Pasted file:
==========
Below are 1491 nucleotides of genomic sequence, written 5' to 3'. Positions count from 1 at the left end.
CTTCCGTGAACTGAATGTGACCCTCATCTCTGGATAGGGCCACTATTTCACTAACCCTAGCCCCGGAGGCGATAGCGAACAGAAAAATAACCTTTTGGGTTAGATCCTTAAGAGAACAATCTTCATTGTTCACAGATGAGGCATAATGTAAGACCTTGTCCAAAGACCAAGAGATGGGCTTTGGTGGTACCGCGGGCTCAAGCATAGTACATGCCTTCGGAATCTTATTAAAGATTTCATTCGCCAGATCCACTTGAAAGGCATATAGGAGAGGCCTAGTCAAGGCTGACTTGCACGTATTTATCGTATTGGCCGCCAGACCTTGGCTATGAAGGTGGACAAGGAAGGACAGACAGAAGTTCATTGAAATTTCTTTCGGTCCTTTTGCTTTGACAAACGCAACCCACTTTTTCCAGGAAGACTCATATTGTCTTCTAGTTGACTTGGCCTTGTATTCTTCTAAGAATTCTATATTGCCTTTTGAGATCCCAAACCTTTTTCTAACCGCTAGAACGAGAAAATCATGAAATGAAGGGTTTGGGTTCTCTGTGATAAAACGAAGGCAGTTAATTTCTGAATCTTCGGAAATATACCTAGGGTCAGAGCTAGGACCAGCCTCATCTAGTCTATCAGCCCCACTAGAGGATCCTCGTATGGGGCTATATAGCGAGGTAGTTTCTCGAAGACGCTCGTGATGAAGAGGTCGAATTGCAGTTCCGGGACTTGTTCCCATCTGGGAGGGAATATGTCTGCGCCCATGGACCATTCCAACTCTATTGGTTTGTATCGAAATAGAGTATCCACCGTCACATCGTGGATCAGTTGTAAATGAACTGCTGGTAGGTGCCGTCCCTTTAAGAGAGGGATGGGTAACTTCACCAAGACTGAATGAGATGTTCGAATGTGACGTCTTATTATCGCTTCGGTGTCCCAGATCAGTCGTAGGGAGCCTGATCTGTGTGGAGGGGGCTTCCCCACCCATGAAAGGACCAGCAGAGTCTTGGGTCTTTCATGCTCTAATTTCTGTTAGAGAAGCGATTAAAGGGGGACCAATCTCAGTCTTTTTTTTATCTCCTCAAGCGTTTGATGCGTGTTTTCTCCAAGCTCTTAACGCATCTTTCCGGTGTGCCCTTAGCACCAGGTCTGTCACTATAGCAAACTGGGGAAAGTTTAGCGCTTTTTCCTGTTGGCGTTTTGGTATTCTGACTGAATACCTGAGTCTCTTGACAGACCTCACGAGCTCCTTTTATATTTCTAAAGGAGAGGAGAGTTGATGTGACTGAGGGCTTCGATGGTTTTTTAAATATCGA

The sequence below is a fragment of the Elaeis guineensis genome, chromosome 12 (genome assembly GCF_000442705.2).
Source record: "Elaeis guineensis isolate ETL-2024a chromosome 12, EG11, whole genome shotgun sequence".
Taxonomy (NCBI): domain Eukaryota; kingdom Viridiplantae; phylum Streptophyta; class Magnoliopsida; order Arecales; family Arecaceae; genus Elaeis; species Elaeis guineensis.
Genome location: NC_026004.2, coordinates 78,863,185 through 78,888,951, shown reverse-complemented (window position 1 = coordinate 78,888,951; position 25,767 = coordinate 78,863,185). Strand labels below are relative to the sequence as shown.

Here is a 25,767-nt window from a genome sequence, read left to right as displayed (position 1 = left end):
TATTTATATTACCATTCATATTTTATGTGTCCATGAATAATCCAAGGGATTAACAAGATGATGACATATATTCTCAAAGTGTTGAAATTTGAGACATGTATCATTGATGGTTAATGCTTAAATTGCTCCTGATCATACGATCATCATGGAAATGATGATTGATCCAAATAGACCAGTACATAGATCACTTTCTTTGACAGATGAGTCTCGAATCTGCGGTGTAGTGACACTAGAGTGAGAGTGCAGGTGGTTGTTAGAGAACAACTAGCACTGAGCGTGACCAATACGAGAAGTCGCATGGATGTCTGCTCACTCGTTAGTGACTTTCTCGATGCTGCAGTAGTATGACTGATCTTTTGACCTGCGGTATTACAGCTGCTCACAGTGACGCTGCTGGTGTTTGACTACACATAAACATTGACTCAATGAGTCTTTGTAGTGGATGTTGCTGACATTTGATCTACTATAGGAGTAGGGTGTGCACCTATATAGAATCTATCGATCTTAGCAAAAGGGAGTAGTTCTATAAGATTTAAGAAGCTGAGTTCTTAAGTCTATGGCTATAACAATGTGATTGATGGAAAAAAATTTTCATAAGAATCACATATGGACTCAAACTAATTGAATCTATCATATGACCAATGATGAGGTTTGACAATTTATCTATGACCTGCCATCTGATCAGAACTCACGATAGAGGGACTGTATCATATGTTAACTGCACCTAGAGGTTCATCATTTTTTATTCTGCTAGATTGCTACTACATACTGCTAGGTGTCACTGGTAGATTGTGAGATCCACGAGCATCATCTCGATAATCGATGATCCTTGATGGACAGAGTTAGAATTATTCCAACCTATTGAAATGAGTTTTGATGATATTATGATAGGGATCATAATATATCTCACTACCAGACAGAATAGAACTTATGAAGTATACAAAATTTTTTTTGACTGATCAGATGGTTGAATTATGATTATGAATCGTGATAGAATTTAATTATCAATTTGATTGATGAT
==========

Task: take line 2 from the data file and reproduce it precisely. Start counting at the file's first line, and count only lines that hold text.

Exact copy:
CTTCCGTGAACTGAATGTGACCCTCATCTCTGGATAGGGCCACTATTTCACTAACCCTAGCCCCGGAGGCGATAGCGAACAGAAAAATAACCTTTTGGGTTAGATCCTTAAGAGAACAATCTTCATTGTTCACAGATGAGGCATAATGTAAGACCTTGTCCAAAGACCAAGAGATGGGCTTTGGTGGTACCGCGGGCTCAAGCATAGTACATGCCTTCGGAATCTTATTAAAGATTTCATTCGCCAGATCCACTTGAAAGGCATATAGGAGAGGCCTAGTCAAGGCTGACTTGCACGTATTTATCGTATTGGCCGCCAGACCTTGGCTATGAAGGTGGACAAGGAAGGACAGACAGAAGTTCATTGAAATTTCTTTCGGTCCTTTTGCTTTGACAAACGCAACCCACTTTTTCCAGGAAGACTCATATTGTCTTCTAGTTGACTTGGCCTTGTATTCTTCTAAGAATTCTATATTGCCTTTTGAGATCCCAAACCTTTTTCTAACCGCTAGAACGAGAAAATCATGAAATGAAGGGTTTGGGTTCTCTGTGATAAAACGAAGGCAGTTAATTTCTGAATCTTCGGAAATATACCTAGGGTCAGAGCTAGGACCAGCCTCATCTAGTCTATCAGCCCCACTAGAGGATCCTCGTATGGGGCTATATAGCGAGGTAGTTTCTCGAAGACGCTCGTGATGAAGAGGTCGAATTGCAGTTCCGGGACTTGTTCCCATCTGGGAGGGAATATGTCTGCGCCCATGGACCATTCCAACTCTATTGGTTTGTATCGAAATAGAGTATCCACCGTCACATCGTGGATCAGTTGTAAATGAACTGCTGGTAGGTGCCGTCCCTTTAAGAGAGGGATGGGTAACTTCACCAAGACTGAATGAGATGTTCGAATGTGACGTCTTATTATCGCTTCGGTGTCCCAGATCAGTCGTAGGGAGCCTGATCTGTGTGGAGGGGGCTTCCCCACCCATGAAAGGACCAGCAGAGTCTTGGGTCTTTCATGCTCTAATTTCTGTTAGAGAAGCGATTAAAGGGGGACCAATCTCAGTCTTTTTTTTATCTCCTCAAGCGTTTGATGCGTGTTTTCTCCAAGCTCTTAACGCATCTTTCCGGTGTGCCCTTAGCACCAGGTCTGTCACTATAGCAAACTGGGGAAAGTTTAGCGCTTTTTCCTGTTGGCGTTTTGGTATTCTGACTGAATACCTGAGTCTCTTGACAGACCTCACGAGCTCCTTTTATATTTCTAAAGGAGAGGAGAGTTGATGTGACTGAGGGCTTCGATGGTTTTTTAAATATCGA